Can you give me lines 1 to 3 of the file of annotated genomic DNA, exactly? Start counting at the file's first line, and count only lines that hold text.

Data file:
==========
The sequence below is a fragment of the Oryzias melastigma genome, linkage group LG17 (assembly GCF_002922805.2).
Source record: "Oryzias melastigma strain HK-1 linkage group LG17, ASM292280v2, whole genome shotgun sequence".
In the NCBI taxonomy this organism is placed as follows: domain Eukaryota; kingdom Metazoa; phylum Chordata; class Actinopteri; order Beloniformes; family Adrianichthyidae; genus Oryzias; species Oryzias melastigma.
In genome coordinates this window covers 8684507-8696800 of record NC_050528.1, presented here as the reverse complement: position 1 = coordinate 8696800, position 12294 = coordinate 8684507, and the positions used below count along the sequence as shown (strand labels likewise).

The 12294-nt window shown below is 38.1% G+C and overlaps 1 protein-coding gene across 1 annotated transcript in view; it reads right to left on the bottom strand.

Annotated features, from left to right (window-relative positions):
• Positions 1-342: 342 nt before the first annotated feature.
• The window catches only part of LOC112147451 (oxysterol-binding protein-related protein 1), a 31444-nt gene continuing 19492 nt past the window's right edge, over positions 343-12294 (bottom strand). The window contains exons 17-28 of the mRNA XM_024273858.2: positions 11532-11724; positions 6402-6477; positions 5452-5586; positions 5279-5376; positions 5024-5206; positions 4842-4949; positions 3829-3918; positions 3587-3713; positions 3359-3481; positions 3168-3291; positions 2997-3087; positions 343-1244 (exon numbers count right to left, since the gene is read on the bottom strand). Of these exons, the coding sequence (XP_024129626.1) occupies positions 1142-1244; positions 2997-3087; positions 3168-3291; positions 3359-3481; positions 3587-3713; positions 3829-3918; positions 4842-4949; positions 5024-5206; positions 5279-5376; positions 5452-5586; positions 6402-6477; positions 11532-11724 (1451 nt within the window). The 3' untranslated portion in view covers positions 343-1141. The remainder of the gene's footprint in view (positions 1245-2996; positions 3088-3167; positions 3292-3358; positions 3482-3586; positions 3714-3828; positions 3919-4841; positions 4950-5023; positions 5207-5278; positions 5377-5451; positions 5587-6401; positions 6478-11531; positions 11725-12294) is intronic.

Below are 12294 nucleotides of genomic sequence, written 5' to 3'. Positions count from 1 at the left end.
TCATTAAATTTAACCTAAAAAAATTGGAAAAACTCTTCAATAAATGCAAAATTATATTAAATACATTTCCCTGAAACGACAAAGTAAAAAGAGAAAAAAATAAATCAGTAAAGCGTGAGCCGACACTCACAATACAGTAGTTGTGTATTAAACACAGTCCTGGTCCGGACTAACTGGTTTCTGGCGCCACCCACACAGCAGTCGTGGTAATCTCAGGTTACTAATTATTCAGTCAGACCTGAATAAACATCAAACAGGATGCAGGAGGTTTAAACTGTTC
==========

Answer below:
The sequence below is a fragment of the Oryzias melastigma genome, linkage group LG17 (assembly GCF_002922805.2).
Source record: "Oryzias melastigma strain HK-1 linkage group LG17, ASM292280v2, whole genome shotgun sequence".
In the NCBI taxonomy this organism is placed as follows: domain Eukaryota; kingdom Metazoa; phylum Chordata; class Actinopteri; order Beloniformes; family Adrianichthyidae; genus Oryzias; species Oryzias melastigma.